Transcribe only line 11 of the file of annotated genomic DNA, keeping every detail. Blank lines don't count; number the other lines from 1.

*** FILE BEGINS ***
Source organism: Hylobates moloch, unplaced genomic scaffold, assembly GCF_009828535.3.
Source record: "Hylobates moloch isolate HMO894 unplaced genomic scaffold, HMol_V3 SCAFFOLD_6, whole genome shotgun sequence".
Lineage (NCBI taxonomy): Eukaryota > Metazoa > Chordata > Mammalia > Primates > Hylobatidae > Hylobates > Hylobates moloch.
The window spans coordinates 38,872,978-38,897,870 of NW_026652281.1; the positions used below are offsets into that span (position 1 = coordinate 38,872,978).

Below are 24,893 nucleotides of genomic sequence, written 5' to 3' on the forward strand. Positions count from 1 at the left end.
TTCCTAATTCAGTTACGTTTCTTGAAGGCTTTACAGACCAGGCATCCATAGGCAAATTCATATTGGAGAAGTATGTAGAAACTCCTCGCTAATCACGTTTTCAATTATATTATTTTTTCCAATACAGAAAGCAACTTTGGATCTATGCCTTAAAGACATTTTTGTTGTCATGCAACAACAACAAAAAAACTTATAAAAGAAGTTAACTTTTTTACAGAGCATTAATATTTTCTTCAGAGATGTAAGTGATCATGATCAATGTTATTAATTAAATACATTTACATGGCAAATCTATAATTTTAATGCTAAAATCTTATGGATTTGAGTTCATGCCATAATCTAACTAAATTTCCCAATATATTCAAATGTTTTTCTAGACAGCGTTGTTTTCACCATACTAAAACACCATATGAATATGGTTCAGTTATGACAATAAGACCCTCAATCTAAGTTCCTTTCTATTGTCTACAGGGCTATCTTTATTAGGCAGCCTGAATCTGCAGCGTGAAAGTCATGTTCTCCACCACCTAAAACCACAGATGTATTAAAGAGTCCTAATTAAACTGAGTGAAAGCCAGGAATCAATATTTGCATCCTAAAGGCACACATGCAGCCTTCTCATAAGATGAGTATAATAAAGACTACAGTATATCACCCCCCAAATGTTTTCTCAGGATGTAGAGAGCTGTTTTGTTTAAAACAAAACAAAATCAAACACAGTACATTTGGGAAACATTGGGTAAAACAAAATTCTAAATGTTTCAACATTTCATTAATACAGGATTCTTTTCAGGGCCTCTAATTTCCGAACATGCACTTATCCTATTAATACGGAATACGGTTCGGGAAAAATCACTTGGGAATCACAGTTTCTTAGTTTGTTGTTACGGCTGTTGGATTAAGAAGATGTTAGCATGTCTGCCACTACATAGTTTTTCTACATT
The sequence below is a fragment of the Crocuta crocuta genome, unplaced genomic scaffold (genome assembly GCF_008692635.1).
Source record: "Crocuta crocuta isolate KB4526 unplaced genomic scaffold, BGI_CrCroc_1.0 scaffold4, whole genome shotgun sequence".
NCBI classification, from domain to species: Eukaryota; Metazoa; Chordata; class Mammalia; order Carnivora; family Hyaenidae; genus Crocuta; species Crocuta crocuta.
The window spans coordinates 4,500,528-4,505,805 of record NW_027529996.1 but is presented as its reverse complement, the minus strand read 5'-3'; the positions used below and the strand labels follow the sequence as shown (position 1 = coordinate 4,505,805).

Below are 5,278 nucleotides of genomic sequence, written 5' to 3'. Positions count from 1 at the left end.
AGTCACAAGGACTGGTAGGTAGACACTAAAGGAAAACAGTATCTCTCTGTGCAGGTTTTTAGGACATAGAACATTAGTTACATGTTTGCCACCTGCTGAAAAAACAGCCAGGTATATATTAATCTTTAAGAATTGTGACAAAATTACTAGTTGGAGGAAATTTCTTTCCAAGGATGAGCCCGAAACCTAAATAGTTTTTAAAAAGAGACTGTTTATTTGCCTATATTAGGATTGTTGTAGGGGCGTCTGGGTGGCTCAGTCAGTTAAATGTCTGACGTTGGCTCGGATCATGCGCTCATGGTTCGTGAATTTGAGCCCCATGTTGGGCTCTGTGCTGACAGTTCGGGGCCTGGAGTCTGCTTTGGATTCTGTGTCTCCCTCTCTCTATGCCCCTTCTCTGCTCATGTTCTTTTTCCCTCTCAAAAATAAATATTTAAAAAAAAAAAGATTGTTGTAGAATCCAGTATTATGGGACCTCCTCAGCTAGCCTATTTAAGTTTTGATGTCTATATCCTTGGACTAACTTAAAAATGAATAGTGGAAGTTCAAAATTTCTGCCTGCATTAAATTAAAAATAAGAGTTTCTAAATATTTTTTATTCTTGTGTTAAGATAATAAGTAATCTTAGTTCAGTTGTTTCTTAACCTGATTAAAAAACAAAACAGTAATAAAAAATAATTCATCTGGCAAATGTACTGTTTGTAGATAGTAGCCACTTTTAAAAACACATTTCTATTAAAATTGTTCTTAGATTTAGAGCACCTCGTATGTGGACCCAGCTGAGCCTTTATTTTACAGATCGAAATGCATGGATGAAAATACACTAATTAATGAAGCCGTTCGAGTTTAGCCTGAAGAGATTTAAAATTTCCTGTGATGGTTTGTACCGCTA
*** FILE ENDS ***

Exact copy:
Below are 5,278 nucleotides of genomic sequence, written 5' to 3'. Positions count from 1 at the left end.